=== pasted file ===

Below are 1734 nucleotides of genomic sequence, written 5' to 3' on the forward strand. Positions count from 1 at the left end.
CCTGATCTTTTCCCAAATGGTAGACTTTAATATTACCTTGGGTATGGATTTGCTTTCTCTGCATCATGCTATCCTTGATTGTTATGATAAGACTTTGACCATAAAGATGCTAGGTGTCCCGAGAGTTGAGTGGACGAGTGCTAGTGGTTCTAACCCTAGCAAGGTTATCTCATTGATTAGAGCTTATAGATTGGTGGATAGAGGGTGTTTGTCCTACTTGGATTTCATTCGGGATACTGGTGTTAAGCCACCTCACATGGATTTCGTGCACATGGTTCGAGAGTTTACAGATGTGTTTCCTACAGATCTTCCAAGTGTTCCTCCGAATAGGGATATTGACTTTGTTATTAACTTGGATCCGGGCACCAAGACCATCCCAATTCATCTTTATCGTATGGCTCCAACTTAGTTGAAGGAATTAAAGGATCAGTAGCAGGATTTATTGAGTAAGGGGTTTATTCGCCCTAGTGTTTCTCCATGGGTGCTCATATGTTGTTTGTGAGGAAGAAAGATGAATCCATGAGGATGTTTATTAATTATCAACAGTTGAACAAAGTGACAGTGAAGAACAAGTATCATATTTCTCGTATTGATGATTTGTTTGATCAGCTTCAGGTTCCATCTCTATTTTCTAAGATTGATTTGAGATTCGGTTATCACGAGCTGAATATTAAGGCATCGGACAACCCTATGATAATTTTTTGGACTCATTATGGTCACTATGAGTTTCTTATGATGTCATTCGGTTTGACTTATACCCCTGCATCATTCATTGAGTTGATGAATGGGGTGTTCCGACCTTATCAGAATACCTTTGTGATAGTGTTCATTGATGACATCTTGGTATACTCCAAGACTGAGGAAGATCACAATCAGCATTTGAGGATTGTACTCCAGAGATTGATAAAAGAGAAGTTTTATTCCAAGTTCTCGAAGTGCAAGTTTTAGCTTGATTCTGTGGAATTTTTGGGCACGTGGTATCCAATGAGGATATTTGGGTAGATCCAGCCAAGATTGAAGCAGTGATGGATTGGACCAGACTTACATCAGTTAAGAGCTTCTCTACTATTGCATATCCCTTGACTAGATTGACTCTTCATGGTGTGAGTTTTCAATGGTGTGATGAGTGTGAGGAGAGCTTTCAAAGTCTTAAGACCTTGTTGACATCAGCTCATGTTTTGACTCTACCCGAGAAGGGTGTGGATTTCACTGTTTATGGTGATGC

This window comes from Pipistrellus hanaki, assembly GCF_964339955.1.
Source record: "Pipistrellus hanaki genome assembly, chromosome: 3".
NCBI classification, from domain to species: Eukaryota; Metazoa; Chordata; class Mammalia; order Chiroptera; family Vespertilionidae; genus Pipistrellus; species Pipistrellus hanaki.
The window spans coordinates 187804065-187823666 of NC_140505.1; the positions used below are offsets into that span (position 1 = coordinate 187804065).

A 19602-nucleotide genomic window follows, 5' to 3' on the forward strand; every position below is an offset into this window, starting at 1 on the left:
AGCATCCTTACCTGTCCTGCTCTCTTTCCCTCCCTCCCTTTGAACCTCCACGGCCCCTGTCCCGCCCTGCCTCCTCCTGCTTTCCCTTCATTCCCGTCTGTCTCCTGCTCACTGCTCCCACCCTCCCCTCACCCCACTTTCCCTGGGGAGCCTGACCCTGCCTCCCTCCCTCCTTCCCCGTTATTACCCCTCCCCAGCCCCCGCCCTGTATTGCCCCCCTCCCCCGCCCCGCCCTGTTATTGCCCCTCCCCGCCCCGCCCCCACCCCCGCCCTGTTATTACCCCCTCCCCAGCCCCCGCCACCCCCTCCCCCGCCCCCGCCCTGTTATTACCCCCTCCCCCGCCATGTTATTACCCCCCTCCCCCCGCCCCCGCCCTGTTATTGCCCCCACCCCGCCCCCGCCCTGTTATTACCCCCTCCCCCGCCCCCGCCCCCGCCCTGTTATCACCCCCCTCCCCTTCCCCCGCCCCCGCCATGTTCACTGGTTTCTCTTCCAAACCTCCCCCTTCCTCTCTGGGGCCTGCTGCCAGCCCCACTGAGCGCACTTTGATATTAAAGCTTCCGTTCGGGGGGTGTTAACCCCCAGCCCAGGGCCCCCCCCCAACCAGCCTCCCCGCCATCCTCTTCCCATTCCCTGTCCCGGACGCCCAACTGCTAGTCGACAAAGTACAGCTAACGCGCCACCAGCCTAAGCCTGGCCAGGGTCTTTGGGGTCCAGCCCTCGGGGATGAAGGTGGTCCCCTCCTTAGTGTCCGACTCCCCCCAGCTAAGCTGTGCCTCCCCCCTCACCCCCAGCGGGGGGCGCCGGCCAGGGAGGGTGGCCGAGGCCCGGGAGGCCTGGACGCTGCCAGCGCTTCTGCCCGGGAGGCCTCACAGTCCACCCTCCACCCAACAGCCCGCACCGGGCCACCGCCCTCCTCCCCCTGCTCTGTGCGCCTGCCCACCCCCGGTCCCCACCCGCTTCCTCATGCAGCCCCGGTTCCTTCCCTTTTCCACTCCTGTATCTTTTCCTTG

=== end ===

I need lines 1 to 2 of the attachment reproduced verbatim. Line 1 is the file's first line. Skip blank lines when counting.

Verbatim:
Below are 1734 nucleotides of genomic sequence, written 5' to 3' on the forward strand. Positions count from 1 at the left end.
CCTGATCTTTTCCCAAATGGTAGACTTTAATATTACCTTGGGTATGGATTTGCTTTCTCTGCATCATGCTATCCTTGATTGTTATGATAAGACTTTGACCATAAAGATGCTAGGTGTCCCGAGAGTTGAGTGGACGAGTGCTAGTGGTTCTAACCCTAGCAAGGTTATCTCATTGATTAGAGCTTATAGATTGGTGGATAGAGGGTGTTTGTCCTACTTGGATTTCATTCGGGATACTGGTGTTAAGCCACCTCACATGGATTTCGTGCACATGGTTCGAGAGTTTACAGATGTGTTTCCTACAGATCTTCCAAGTGTTCCTCCGAATAGGGATATTGACTTTGTTATTAACTTGGATCCGGGCACCAAGACCATCCCAATTCATCTTTATCGTATGGCTCCAACTTAGTTGAAGGAATTAAAGGATCAGTAGCAGGATTTATTGAGTAAGGGGTTTATTCGCCCTAGTGTTTCTCCATGGGTGCTCATATGTTGTTTGTGAGGAAGAAAGATGAATCCATGAGGATGTTTATTAATTATCAACAGTTGAACAAAGTGACAGTGAAGAACAAGTATCATATTTCTCGTATTGATGATTTGTTTGATCAGCTTCAGGTTCCATCTCTATTTTCTAAGATTGATTTGAGATTCGGTTATCACGAGCTGAATATTAAGGCATCGGACAACCCTATGATAATTTTTTGGACTCATTATGGTCACTATGAGTTTCTTATGATGTCATTCGGTTTGACTTATACCCCTGCATCATTCATTGAGTTGATGAATGGGGTGTTCCGACCTTATCAGAATACCTTTGTGATAGTGTTCATTGATGACATCTTGGTATACTCCAAGACTGAGGAAGATCACAATCAGCATTTGAGGATTGTACTCCAGAGATTGATAAAAGAGAAGTTTTATTCCAAGTTCTCGAAGTGCAAGTTTTAGCTTGATTCTGTGGAATTTTTGGGCACGTGGTATCCAATGAGGATATTTGGGTAGATCCAGCCAAGATTGAAGCAGTGATGGATTGGACCAGACTTACATCAGTTAAGAGCTTCTCTACTATTGCATATCCCTTGACTAGATTGACTCTTCATGGTGTGAGTTTTCAATGGTGTGATGAGTGTGAGGAGAGCTTTCAAAGTCTTAAGACCTTGTTGACATCAGCTCATGTTTTGACTCTACCCGAGAAGGGTGTGGATTTCACTGTTTATGGTGATGC